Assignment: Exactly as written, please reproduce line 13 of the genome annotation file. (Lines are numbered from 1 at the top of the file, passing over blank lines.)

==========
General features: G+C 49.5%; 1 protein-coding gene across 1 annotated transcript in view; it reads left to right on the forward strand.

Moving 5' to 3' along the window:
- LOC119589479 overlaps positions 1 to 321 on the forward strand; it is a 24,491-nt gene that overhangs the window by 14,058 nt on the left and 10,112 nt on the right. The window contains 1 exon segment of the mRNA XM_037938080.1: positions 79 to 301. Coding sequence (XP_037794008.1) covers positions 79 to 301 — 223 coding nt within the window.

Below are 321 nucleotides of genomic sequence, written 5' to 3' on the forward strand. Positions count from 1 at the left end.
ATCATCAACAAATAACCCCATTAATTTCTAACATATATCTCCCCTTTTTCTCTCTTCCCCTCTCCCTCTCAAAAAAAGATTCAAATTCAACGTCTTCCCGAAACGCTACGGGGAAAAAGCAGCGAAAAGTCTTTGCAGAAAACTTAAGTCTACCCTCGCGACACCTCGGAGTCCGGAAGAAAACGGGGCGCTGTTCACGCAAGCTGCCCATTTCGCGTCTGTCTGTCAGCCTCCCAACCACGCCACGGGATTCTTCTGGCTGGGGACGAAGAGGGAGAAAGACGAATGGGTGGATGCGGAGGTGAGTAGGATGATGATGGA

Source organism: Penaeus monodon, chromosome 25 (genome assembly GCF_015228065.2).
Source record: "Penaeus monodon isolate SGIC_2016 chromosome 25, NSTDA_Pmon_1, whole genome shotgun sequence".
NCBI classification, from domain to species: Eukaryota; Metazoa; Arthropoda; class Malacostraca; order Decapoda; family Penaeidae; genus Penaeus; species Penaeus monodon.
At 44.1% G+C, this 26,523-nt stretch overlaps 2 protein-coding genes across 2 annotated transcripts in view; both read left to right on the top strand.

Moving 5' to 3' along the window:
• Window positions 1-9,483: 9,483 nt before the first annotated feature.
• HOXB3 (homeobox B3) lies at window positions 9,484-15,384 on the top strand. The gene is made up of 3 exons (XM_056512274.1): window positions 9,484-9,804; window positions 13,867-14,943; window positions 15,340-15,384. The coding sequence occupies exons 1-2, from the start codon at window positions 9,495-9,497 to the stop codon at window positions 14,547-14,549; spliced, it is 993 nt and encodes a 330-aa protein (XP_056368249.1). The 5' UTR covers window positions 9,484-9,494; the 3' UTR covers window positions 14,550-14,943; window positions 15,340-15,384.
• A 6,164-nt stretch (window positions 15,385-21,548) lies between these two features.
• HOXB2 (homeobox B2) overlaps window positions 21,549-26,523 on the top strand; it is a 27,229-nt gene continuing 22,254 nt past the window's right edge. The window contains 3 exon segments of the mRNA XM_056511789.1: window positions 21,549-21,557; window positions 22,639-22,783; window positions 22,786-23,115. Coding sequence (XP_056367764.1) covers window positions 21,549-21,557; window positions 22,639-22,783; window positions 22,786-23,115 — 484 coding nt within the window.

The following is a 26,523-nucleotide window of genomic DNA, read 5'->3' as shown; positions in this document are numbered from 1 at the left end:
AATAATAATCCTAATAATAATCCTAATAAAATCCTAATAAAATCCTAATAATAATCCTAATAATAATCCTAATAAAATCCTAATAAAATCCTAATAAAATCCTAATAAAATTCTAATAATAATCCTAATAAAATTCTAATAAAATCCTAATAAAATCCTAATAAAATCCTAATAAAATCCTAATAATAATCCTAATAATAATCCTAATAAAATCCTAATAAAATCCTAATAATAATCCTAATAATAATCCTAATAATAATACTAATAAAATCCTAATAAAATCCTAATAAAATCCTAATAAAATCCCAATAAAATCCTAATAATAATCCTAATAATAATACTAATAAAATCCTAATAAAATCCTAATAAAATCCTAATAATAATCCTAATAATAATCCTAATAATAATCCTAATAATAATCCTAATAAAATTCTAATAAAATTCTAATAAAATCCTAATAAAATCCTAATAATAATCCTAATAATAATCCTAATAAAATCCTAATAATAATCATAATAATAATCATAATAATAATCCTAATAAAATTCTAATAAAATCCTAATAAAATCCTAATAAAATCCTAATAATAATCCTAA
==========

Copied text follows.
• A 6,164-nt stretch (window positions 15,385-21,548) lies between these two features.